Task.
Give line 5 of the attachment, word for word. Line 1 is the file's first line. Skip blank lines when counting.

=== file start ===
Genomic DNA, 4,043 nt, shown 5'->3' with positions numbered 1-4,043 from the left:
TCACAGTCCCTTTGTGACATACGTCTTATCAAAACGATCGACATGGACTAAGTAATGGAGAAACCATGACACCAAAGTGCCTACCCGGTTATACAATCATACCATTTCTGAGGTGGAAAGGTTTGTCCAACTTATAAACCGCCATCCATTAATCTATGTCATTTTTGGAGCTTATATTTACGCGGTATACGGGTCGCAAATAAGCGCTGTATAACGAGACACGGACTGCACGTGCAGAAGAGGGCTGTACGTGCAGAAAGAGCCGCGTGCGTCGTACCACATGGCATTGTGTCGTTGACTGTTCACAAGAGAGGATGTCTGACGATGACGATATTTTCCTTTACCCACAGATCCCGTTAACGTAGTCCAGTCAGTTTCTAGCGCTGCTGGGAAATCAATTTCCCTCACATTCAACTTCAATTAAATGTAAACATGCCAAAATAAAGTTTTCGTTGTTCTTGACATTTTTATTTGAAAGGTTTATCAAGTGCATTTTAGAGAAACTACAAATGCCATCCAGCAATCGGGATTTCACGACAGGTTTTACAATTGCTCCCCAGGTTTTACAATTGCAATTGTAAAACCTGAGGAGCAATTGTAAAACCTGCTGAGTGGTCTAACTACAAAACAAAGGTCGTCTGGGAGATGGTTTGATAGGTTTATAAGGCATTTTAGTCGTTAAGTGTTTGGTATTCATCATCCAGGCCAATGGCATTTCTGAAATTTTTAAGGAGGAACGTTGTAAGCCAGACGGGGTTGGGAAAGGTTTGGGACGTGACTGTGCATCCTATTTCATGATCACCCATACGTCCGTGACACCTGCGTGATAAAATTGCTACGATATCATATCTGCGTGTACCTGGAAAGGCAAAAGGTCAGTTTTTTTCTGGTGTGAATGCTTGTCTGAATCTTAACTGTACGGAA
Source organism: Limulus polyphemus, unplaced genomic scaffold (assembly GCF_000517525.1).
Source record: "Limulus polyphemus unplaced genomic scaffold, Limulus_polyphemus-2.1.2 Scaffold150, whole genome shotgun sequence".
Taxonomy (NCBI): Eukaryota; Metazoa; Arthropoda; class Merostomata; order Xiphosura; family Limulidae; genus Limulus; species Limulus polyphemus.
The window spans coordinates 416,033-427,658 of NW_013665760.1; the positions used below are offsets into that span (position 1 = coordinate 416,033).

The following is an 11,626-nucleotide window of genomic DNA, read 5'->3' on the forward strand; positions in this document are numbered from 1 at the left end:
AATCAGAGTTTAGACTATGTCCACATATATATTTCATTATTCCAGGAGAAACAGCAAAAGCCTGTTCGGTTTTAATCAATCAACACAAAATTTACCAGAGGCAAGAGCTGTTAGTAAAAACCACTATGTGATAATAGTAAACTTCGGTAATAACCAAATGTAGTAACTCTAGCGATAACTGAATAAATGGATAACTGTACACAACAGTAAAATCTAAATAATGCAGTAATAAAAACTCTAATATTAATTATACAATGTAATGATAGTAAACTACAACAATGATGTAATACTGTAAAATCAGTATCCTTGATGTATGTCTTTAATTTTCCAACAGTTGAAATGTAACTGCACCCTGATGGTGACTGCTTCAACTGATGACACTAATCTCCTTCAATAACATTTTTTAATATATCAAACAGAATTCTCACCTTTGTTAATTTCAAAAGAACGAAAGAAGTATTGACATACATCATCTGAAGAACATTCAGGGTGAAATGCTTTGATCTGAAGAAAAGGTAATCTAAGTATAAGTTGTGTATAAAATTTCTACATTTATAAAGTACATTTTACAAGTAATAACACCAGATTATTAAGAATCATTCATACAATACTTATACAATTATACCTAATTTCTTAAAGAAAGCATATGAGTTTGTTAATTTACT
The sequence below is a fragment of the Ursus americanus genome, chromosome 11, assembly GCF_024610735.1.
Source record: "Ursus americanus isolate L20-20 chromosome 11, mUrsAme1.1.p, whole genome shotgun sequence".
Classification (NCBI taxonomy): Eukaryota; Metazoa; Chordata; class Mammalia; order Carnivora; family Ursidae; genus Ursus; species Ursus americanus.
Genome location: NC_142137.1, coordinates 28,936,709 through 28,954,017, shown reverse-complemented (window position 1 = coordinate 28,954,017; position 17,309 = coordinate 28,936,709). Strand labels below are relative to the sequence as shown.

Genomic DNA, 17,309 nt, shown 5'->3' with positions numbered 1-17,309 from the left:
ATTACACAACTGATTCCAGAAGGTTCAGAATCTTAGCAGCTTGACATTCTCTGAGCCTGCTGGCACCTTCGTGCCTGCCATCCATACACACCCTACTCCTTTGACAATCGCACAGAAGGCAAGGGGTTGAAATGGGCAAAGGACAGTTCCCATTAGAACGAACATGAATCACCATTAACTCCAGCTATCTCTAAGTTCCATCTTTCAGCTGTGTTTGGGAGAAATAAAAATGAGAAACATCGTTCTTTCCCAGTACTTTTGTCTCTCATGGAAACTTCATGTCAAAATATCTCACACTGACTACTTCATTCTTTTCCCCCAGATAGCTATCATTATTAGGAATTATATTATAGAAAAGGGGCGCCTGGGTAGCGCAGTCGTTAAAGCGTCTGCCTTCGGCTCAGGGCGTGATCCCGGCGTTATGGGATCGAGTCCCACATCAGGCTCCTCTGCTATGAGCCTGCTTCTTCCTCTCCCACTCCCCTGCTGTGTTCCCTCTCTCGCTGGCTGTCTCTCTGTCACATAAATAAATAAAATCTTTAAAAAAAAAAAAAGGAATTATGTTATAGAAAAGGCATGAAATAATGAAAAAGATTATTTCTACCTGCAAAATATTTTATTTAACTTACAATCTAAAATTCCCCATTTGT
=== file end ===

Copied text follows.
Taxonomy (NCBI): Eukaryota; Metazoa; Arthropoda; class Merostomata; order Xiphosura; family Limulidae; genus Limulus; species Limulus polyphemus.